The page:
6 must-know insights about the state of Knowledge Management from Nikki Shaver, CEO and Co-Founder of LegalTechnology Hub.
We need to talk about Knowledge Management.
If knowledge is power, you can say Knowledge Management (KM) teams are the superpower of the law firm. Once considered internal librarians, the department has transformed over time into the Swiss Army Knife of the firm, managing overall efficiency, technology, digitization, operations, and more.
One of the industry leaders with real insight into the evolution of KM is Nikki Shaver, CEO, and Co-Founder of LegalTechnology Hub. We sat down with Nikki for a direct, honest one-on-one conversation about KM — how it’s changing, where KM teams are driving value, and what the future of the function looks like.
Here are the top 6 things you should know.
Prefer to hear our full conversation with Nikki? Check out the full on-demand webinar.
1. Knowledge management teams get things done
Looking at the scope of KM’s responsibilities, ranging from tech adoption, change management, and yes, knowledge management, you might wonder why these teams are tasked with so many projects. Why does KM’s scope continue to expand? Why are they trusted with so many broad responsibilities? Nikki suggests it’s because of their reputation for getting things over the line.
“KM teams get things done. They’re one of the departments that is renowned in every firm I’ve worked in for actually getting projects done. For that reason, they are often also given carriage of enterprise-wide projects, where it becomes extremely important to be able to manage work across multiple stakeholder departments and execute at scale,” Nikki explains.
2. Legal ops and knowledge management are related but different
Is KM basically the legal ops team of a law firm? It depends.
“If you look at [legal ops] as the team that helps to scale the legal business or make scalability feasible, then KM is instrumental in that,” Nikki explains. “But I think legal ops is more complex than that on the corporate side. If you look at the 12 CLOC core competencies of legal ops, it includes KM actually — and process improvement, technology, litigation support, and data analytics, all of which I would argue could fall within KM at law firms. But it also includes information governance and records management, which doesn’t necessarily fall to KM in law firms.”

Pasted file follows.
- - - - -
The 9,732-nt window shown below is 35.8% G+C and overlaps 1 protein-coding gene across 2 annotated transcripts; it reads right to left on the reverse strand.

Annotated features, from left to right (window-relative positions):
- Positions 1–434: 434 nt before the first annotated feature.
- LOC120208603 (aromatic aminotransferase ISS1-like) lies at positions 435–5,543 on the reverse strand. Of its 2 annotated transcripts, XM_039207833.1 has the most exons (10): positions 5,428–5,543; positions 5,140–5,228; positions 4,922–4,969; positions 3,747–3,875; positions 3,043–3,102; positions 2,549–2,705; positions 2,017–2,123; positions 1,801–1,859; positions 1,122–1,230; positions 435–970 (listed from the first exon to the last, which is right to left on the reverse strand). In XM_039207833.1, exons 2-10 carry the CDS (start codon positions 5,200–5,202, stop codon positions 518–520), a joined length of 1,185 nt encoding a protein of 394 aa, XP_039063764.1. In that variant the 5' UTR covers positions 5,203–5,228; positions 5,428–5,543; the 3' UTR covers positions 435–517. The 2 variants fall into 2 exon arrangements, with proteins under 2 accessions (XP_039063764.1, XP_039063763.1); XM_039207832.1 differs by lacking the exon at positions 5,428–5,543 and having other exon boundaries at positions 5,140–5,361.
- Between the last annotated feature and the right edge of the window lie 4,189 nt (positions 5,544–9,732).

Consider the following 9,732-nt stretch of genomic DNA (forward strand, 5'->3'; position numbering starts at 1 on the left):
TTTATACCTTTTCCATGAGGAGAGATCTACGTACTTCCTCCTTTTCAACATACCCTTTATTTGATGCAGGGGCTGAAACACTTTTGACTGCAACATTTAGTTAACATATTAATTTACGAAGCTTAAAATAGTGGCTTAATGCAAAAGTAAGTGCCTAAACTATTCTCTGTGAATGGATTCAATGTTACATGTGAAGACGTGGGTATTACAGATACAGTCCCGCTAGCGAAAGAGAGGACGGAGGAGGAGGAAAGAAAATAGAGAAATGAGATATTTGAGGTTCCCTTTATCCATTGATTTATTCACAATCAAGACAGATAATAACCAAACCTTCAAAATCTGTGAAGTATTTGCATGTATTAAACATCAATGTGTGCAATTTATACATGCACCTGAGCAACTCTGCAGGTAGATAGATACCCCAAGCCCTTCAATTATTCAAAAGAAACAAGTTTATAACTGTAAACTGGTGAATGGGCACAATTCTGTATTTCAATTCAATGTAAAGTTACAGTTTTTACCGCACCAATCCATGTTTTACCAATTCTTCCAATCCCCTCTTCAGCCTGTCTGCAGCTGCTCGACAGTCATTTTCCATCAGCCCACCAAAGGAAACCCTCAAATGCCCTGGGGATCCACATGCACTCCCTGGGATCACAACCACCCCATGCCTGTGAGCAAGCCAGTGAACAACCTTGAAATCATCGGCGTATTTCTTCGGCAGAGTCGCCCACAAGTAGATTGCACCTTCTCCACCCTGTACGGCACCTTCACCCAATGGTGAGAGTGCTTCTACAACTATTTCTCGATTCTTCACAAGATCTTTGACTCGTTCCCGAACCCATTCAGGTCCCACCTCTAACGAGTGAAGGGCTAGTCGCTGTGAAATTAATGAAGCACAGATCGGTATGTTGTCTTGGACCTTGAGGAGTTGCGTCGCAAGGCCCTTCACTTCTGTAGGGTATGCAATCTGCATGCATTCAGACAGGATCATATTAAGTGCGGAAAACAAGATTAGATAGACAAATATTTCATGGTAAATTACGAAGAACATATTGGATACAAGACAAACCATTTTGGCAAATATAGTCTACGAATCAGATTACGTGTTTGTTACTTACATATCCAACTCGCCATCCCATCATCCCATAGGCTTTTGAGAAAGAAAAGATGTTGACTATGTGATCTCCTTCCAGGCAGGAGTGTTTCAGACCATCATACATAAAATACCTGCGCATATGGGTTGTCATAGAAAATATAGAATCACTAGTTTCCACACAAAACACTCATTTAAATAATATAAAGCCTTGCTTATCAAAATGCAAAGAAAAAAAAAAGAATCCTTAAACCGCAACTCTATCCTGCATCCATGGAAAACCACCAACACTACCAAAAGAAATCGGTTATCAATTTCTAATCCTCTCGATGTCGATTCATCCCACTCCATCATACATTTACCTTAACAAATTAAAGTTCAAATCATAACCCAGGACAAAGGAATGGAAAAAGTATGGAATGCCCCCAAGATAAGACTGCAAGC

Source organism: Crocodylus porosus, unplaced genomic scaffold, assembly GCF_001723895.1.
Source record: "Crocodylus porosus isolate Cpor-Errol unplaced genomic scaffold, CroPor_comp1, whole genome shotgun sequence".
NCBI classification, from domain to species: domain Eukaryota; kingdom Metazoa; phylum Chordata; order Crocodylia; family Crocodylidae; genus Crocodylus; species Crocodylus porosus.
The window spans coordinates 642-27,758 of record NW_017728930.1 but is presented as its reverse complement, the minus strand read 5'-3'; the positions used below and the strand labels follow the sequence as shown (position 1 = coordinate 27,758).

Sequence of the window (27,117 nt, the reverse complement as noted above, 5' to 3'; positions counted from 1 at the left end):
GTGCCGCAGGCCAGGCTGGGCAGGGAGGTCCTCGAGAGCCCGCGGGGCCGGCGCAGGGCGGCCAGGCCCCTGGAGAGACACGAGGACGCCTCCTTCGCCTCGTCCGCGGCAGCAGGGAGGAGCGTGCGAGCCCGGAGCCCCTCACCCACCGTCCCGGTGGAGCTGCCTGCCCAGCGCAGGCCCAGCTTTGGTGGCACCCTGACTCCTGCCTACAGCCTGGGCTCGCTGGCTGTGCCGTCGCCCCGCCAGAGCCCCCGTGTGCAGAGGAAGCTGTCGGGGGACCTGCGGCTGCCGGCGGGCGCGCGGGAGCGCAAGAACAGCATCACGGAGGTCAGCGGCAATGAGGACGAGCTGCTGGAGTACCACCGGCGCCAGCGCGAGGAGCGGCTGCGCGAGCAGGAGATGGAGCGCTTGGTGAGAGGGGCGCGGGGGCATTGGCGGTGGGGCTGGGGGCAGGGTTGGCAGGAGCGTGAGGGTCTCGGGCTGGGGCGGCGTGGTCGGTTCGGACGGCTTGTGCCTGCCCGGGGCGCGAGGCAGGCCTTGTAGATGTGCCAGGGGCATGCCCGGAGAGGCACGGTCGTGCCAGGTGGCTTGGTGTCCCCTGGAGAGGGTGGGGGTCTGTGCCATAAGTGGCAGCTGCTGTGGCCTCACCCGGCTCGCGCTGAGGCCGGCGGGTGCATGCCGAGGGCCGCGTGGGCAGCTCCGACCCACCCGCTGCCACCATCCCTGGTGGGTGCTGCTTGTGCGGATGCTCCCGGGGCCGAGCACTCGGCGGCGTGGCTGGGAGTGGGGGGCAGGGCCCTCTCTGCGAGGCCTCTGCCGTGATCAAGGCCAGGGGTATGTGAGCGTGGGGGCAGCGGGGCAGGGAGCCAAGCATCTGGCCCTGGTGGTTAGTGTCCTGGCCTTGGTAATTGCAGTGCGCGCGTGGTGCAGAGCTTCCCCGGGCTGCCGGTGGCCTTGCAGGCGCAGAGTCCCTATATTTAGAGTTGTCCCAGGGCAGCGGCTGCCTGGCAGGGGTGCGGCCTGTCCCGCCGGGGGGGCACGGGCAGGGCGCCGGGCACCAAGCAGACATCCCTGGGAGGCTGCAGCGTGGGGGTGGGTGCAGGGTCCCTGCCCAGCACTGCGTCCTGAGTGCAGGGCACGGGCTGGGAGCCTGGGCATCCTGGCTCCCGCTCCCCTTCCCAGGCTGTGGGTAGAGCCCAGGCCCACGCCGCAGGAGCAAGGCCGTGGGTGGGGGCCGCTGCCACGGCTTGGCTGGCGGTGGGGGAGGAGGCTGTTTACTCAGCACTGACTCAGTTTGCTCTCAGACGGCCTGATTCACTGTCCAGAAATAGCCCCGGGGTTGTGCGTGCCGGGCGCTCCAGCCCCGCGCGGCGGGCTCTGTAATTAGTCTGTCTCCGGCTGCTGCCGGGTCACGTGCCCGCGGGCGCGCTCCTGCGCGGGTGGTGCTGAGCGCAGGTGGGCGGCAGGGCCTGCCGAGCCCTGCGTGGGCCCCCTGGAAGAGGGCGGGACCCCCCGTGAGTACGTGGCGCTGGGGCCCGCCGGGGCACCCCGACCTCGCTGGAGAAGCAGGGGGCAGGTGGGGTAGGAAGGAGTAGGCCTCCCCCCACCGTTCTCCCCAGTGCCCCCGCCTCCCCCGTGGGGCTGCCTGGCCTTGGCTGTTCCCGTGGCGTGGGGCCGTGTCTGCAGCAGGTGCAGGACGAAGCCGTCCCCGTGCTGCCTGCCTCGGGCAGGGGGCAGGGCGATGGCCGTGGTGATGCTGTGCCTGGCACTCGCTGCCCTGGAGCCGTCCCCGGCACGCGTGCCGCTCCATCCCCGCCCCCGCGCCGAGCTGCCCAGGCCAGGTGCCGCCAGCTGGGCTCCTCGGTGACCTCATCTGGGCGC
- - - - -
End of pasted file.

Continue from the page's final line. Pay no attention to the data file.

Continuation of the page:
She went on to further highlight another significant difference: Financial management is a huge aspect of legal ops — managing the budget and spend of the legal team, relations with outside counsel, and RFPs.
A question of branding
Nikki also shared that it’s becoming complicated to distinguish KM or innovation from legal ops as some firms have re-branded those teams (or parts of the team) as legal ops. There is little consistency at the moment around the way that law firms name and define these “new-law” types of functions.
“Some [Firms] see the term legal ops as a way to kind of replicate what’s happening on the client side and therefore create connections between the firm and the client, but legal ops teams at firms do really different things. Some of them are a re-named KM or innovation team. Some of them are matter management or enterprise data management or they work closely on pricing and strategic client management.”
3. Knowledge management has evolved organically into a tech-centric function and a driver of innovation
“So traditionally, KM is all about content — managing the intellectual property of the firm and making sure that lawyers have the key legal work product and whatever is necessary for them to undertake legal work product at their fingertips,” Nikki tells us.
This means organizing and managing content, creating content when it comes to precedents and templates, checklists, guides, and practical guidance. The tech needed to effectively do the job is becoming a lot more sophisticated.
“As KM evolved, much of that work of making content accessible to lawyers and then also, increasingly to clients, involved technology. Knowledge products and knowledge delivery systems were all informed by technology. So you had KM teams who were delivering solutions through technology,” Nikki explains. “Very often now, KM is one of the key innovation and tech drivers in a firm, and looks at process improvement because the notion of process improvement evolved out of what KM teams were doing anyway.”